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Lens Dose to Standing Patients Treated With Electrons to the Hand

J Van Schelt*, Rush University Medical Center, Chicago, IL


(Sunday, 7/12/2020)   [Eastern Time (GMT-4)]

Room: AAPM ePoster Library

Purpose: Radiation-induced cataract formation has little to no dose threshold value or fractionation effect. Patients receiving electron therapy to the hand while standing beside the electron applicator will receive some lens dose from scattered electrons, possibly at consequential levels. This study investigates typical lens dose, its variation with setup parameters, and some simple mitigation strategies.

Methods: Measurements were made with a parallel-plate ionization chamber at 3 mm depth in solid water to approximate patient lens dose on a Varian Trilogy linear accelerator. A typical setup was chosen with eye height 160 cm, eyes 40 cm lateral to central axis, 9 MeV beam, and 10 cm applicator. A solid cerrobend block without cutout was used to set an upper limit. The height, distance, beam energy, applicator size, and cutout fill were all varied separately from that setup. A head phantom was used to test mitigation strategies, with an OSLD placed on the phantom eye under 3 mm of bolus.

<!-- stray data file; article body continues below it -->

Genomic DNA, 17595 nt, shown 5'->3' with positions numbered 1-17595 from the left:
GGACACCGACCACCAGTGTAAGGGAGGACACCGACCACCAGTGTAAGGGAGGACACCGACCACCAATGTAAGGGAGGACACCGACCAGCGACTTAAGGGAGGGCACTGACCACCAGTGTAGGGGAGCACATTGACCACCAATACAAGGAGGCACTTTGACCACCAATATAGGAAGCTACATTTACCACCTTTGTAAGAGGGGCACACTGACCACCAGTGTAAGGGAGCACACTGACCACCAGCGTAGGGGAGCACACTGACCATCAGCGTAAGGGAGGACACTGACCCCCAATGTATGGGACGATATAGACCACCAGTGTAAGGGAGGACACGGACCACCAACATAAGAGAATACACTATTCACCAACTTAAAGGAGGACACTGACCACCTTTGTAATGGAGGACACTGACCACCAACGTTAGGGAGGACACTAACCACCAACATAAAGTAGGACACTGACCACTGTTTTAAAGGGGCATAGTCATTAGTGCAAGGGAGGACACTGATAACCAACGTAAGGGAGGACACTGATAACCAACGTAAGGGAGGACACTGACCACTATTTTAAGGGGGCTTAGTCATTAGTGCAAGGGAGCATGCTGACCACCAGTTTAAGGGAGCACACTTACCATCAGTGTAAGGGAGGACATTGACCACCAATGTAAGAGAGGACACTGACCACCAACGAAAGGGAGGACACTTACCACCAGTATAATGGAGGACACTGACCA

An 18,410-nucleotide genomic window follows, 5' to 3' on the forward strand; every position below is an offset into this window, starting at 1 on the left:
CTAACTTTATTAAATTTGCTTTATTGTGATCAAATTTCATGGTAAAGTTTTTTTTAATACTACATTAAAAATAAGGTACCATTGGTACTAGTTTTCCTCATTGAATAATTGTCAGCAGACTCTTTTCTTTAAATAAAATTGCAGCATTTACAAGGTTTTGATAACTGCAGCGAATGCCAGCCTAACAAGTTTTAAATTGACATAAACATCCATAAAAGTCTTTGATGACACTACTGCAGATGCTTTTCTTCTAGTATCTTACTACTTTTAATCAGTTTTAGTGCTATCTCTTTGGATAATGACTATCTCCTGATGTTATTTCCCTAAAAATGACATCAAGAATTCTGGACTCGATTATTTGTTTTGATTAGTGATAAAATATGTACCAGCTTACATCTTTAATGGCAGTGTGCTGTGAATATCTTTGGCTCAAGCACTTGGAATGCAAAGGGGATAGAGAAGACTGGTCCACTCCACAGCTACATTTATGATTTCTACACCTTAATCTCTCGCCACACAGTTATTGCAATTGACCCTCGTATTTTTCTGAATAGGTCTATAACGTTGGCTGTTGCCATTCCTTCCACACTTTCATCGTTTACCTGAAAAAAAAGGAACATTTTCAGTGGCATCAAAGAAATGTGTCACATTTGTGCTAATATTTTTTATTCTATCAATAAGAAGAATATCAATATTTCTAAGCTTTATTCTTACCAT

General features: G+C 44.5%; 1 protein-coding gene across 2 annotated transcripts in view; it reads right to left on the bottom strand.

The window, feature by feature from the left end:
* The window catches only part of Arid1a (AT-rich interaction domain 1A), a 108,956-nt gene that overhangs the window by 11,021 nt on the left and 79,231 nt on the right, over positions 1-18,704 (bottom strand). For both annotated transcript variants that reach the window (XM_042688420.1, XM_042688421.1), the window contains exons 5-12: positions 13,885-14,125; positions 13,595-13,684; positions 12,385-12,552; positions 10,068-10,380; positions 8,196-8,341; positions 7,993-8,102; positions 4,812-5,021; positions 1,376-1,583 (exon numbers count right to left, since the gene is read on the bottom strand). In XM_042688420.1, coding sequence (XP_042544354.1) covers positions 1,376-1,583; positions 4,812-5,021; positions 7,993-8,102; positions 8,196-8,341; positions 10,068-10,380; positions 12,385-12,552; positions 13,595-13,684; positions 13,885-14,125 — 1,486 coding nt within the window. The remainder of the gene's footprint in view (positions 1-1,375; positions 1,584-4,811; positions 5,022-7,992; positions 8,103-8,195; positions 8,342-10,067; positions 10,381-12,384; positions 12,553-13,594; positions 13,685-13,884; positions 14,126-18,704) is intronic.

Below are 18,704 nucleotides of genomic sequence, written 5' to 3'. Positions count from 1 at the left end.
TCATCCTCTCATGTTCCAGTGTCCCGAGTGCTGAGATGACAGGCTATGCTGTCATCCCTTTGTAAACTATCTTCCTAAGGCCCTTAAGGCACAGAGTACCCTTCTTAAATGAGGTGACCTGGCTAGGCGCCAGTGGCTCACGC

Results: For the typical setup the lens would receive 0.15% ± 0.01% of prescription dose. Strong dependence was found with applicator size (0.59% ± 0.04% for 20 cm applicator), distance (0.83% ± 0.05% for 20 cm at 144 cm eye height), and block fill (0.08% ± 0.03% for open cutout). Reduction in dose is negligible when closing eyelids; 2.5–4-fold by turning the head 90 degrees to the side or 45 degrees up or adding 1–2 mm lead shielding to glasses; and essentially complete from placing 1 mm Pb shield on the applicator or turning away.

Conclusion: Typical setups will deliver lens doses of 10’s of cGy over a course, which has been previously shown to increase cataract risk. Several reasonably achievable mitigation strategies are effective at reducing lens dose.


Electron Therapy, Scatter, Patient Positioning


TH- External Beam- Electrons: out of field dosimetry/risk analysis

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